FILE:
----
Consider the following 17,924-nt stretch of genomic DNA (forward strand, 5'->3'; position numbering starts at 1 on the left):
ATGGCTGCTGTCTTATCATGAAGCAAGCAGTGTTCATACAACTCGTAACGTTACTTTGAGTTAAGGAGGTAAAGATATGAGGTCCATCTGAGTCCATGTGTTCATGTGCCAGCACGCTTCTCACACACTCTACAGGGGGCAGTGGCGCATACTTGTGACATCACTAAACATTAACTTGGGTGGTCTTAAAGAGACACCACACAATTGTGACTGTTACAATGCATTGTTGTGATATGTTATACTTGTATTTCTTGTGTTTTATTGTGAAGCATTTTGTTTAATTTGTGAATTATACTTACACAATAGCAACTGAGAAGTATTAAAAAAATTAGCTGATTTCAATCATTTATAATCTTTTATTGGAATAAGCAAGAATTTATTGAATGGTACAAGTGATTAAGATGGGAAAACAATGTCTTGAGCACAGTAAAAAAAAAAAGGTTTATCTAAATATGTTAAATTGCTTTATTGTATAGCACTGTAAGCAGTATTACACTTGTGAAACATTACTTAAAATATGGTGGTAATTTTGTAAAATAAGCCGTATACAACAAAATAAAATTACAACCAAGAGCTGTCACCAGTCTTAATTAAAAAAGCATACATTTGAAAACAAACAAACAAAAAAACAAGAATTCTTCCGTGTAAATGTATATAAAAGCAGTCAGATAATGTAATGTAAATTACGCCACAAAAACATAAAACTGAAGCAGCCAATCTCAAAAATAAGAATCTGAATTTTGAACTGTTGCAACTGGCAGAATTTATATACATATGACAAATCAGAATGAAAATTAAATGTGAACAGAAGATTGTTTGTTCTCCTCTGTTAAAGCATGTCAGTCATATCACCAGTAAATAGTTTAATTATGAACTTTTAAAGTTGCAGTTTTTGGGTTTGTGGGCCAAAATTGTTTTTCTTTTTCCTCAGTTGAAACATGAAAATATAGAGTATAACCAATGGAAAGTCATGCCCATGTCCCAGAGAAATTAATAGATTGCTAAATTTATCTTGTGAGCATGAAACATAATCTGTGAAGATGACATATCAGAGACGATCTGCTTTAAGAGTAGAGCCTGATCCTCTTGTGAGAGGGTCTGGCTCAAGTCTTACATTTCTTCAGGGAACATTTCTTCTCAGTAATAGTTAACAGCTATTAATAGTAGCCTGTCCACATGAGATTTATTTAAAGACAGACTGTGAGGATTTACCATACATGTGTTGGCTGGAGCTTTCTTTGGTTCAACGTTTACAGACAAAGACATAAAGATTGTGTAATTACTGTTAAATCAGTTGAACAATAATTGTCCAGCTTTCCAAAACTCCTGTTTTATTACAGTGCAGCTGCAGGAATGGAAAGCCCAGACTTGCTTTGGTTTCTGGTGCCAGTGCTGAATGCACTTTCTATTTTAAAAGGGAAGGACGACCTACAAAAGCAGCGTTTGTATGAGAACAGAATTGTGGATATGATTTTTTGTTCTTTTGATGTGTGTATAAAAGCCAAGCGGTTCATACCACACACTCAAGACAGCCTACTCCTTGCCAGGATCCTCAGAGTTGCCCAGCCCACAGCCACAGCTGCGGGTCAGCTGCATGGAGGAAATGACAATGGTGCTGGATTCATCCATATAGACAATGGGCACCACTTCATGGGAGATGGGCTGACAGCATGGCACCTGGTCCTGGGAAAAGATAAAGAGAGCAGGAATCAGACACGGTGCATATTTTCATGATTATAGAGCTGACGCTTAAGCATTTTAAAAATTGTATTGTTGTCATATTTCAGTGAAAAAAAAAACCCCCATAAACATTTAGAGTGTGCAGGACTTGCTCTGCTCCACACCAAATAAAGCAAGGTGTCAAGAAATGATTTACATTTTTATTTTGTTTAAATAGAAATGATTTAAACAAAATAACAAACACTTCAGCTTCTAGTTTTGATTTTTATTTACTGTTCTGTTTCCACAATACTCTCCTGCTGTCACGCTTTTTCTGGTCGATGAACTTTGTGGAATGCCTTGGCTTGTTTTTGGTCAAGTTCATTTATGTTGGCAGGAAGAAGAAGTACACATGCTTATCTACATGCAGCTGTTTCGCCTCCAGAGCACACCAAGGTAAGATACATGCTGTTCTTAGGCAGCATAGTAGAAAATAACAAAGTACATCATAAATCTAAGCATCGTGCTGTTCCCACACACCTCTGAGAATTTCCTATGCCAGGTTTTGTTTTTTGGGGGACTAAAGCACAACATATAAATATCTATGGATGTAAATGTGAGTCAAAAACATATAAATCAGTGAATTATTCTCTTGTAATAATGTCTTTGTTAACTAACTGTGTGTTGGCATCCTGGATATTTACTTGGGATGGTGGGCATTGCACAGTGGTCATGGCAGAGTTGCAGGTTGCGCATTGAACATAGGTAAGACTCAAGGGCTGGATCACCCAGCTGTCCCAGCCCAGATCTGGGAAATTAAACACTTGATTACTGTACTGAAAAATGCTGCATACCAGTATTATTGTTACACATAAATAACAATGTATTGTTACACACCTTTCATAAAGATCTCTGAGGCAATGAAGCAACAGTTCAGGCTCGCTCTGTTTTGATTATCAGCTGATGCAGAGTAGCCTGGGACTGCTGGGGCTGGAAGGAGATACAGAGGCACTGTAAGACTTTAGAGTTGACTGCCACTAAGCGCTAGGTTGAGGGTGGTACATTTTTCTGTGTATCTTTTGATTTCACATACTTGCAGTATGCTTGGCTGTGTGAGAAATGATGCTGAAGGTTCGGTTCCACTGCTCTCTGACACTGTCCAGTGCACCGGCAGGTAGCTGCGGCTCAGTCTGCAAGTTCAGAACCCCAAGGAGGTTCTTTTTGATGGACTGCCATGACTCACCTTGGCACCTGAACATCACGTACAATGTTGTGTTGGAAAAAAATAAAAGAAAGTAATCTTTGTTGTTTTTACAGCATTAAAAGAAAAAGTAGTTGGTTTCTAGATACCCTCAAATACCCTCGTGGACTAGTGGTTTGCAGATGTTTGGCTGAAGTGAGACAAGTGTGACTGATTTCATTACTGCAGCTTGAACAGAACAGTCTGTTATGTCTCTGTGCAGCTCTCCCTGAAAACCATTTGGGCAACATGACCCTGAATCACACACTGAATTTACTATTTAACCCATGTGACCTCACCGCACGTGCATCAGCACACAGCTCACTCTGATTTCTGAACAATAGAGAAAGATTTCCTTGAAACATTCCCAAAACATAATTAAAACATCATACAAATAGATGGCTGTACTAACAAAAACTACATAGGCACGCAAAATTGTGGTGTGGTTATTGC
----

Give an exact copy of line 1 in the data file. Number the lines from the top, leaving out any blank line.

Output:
Consider the following 17,924-nt stretch of genomic DNA (forward strand, 5'->3'; position numbering starts at 1 on the left):